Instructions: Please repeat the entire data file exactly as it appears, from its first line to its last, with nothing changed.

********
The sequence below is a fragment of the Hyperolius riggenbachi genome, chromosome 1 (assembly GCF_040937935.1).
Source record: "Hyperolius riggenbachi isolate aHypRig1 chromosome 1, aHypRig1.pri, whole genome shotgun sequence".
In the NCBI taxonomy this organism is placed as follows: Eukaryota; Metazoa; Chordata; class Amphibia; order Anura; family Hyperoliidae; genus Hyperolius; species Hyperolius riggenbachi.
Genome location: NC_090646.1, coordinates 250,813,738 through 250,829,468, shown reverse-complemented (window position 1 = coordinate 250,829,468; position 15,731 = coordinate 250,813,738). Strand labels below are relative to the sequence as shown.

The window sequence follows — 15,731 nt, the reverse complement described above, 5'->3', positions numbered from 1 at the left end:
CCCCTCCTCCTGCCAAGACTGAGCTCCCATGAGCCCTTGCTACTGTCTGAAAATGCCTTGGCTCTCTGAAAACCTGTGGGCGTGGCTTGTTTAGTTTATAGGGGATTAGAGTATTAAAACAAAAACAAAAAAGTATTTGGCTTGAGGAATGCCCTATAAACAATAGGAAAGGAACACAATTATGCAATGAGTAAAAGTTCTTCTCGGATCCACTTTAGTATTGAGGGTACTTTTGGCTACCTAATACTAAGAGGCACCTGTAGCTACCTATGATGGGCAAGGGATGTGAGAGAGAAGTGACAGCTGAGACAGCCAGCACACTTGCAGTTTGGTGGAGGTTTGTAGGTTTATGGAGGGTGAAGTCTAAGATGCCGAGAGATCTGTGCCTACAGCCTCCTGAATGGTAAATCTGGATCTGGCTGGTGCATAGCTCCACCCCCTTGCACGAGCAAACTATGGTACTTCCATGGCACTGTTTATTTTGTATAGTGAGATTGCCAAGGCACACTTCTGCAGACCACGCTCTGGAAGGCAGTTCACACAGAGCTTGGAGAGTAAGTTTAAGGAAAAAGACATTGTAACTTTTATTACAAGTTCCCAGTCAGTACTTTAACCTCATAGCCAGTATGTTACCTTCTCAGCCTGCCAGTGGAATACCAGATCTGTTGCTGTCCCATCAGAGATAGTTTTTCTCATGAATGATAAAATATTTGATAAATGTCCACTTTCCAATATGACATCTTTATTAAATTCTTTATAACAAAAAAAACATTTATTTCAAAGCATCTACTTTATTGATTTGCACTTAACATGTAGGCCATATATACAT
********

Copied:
The sequence below is a fragment of the Hyperolius riggenbachi genome, chromosome 1 (assembly GCF_040937935.1).
Source record: "Hyperolius riggenbachi isolate aHypRig1 chromosome 1, aHypRig1.pri, whole genome shotgun sequence".
In the NCBI taxonomy this organism is placed as follows: Eukaryota; Metazoa; Chordata; class Amphibia; order Anura; family Hyperoliidae; genus Hyperolius; species Hyperolius riggenbachi.
Genome location: NC_090646.1, coordinates 250,813,738 through 250,829,468, shown reverse-complemented (window position 1 = coordinate 250,829,468; position 15,731 = coordinate 250,813,738). Strand labels below are relative to the sequence as shown.

The window sequence follows — 15,731 nt, the reverse complement described above, 5'->3', positions numbered from 1 at the left end:
CCCCTCCTCCTGCCAAGACTGAGCTCCCATGAGCCCTTGCTACTGTCTGAAAATGCCTTGGCTCTCTGAAAACCTGTGGGCGTGGCTTGTTTAGTTTATAGGGGATTAGAGTATTAAAACAAAAACAAAAAAGTATTTGGCTTGAGGAATGCCCTATAAACAATAGGAAAGGAACACAATTATGCAATGAGTAAAAGTTCTTCTCGGATCCACTTTAGTATTGAGGGTACTTTTGGCTACCTAATACTAAGAGGCACCTGTAGCTACCTATGATGGGCAAGGGATGTGAGAGAGAAGTGACAGCTGAGACAGCCAGCACACTTGCAGTTTGGTGGAGGTTTGTAGGTTTATGGAGGGTGAAGTCTAAGATGCCGAGAGATCTGTGCCTACAGCCTCCTGAATGGTAAATCTGGATCTGGCTGGTGCATAGCTCCACCCCCTTGCACGAGCAAACTATGGTACTTCCATGGCACTGTTTATTTTGTATAGTGAGATTGCCAAGGCACACTTCTGCAGACCACGCTCTGGAAGGCAGTTCACACAGAGCTTGGAGAGTAAGTTTAAGGAAAAAGACATTGTAACTTTTATTACAAGTTCCCAGTCAGTACTTTAACCTCATAGCCAGTATGTTACCTTCTCAGCCTGCCAGTGGAATACCAGATCTGTTGCTGTCCCATCAGAGATAGTTTTTCTCATGAATGATAAAATATTTGATAAATGTCCACTTTCCAATATGACATCTTTATTAAATTCTTTATAACAAAAAAAACATTTATTTCAAAGCATCTACTTTATTGATTTGCACTTAACATGTAGGCCATATATACAT